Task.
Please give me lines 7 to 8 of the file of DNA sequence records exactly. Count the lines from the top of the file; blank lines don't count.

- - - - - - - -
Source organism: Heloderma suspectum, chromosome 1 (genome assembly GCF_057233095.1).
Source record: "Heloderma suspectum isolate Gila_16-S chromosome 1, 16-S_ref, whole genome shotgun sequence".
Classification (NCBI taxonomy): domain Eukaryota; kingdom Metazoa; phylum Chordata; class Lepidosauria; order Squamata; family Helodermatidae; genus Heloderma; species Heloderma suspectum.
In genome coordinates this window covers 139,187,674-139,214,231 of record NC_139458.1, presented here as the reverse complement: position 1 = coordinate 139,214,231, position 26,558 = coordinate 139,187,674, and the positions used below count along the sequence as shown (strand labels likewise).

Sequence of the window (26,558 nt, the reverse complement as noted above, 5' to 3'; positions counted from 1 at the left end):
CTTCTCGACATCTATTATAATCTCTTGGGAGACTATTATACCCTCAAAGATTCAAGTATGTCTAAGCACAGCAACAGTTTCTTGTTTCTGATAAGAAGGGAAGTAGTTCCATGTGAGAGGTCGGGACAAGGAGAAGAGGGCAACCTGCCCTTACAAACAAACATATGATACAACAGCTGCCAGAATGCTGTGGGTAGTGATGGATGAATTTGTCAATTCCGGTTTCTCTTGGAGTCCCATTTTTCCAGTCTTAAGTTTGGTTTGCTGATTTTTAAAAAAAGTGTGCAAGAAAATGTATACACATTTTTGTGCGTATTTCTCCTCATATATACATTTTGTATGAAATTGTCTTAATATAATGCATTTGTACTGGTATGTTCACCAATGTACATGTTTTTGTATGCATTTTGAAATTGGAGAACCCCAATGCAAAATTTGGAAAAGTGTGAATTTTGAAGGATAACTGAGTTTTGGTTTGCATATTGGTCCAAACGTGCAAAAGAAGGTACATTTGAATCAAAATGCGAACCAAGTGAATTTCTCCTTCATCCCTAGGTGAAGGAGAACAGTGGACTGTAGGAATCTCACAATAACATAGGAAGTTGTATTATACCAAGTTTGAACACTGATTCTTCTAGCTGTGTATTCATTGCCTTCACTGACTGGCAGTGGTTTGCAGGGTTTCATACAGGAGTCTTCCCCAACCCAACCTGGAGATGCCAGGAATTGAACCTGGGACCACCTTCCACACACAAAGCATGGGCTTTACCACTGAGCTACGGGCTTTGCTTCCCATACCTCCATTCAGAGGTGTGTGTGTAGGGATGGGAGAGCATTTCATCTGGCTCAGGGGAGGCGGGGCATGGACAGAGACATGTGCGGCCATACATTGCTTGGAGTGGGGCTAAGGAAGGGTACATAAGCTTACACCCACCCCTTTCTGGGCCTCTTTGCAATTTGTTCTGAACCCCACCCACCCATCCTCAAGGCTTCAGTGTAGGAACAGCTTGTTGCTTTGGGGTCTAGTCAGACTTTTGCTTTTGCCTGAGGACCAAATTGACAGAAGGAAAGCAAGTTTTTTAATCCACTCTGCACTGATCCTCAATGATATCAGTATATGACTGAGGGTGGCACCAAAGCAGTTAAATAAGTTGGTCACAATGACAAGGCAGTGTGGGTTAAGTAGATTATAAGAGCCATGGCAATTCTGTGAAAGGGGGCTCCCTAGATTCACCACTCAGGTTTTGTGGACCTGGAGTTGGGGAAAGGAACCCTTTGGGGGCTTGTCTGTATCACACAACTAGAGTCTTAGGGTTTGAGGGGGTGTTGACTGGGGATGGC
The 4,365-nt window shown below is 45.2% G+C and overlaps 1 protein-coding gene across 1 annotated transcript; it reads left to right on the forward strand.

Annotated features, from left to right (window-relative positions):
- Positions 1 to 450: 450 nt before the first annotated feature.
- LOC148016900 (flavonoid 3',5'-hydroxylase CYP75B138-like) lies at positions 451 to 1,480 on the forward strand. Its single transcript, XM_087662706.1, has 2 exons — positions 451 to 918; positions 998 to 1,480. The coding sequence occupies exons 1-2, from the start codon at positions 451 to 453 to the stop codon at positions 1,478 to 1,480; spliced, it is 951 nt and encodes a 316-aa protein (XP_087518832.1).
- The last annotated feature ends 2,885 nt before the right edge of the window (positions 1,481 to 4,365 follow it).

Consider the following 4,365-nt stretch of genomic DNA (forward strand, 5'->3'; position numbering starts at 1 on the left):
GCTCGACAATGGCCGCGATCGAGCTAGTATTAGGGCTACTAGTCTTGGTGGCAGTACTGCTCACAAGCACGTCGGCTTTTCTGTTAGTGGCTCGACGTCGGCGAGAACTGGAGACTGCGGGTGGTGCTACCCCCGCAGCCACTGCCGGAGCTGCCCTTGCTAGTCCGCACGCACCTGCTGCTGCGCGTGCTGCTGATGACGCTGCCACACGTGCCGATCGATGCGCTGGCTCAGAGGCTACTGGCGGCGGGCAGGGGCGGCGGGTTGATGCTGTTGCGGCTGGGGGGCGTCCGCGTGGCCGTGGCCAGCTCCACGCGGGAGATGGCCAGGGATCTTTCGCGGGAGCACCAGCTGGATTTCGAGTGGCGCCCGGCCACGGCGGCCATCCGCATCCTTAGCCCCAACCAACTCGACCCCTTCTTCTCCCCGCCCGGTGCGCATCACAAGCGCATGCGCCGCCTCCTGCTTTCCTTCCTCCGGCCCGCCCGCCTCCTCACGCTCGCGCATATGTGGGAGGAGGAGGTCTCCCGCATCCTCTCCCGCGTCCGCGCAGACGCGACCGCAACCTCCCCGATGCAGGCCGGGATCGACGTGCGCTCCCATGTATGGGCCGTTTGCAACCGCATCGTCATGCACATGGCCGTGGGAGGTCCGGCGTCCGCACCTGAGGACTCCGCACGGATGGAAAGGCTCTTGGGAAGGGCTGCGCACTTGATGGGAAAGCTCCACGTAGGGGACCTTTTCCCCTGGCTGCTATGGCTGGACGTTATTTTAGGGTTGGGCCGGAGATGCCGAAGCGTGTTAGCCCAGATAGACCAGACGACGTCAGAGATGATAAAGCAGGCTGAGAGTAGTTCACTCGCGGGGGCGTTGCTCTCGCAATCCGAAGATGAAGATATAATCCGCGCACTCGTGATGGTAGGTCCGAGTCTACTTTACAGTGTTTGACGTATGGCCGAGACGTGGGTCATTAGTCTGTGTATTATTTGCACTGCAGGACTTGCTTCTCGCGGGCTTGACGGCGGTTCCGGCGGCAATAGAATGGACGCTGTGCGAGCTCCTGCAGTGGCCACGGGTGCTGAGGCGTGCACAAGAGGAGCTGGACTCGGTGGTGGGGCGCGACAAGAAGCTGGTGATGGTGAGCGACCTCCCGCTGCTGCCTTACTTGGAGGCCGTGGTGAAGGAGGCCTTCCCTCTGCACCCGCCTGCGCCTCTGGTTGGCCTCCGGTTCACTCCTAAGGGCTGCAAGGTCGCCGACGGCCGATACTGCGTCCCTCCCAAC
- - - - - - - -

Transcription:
The 4,365-nt window shown below is 45.2% G+C and overlaps 1 protein-coding gene across 1 annotated transcript; it reads left to right on the forward strand.

Annotated features, from left to right (window-relative positions):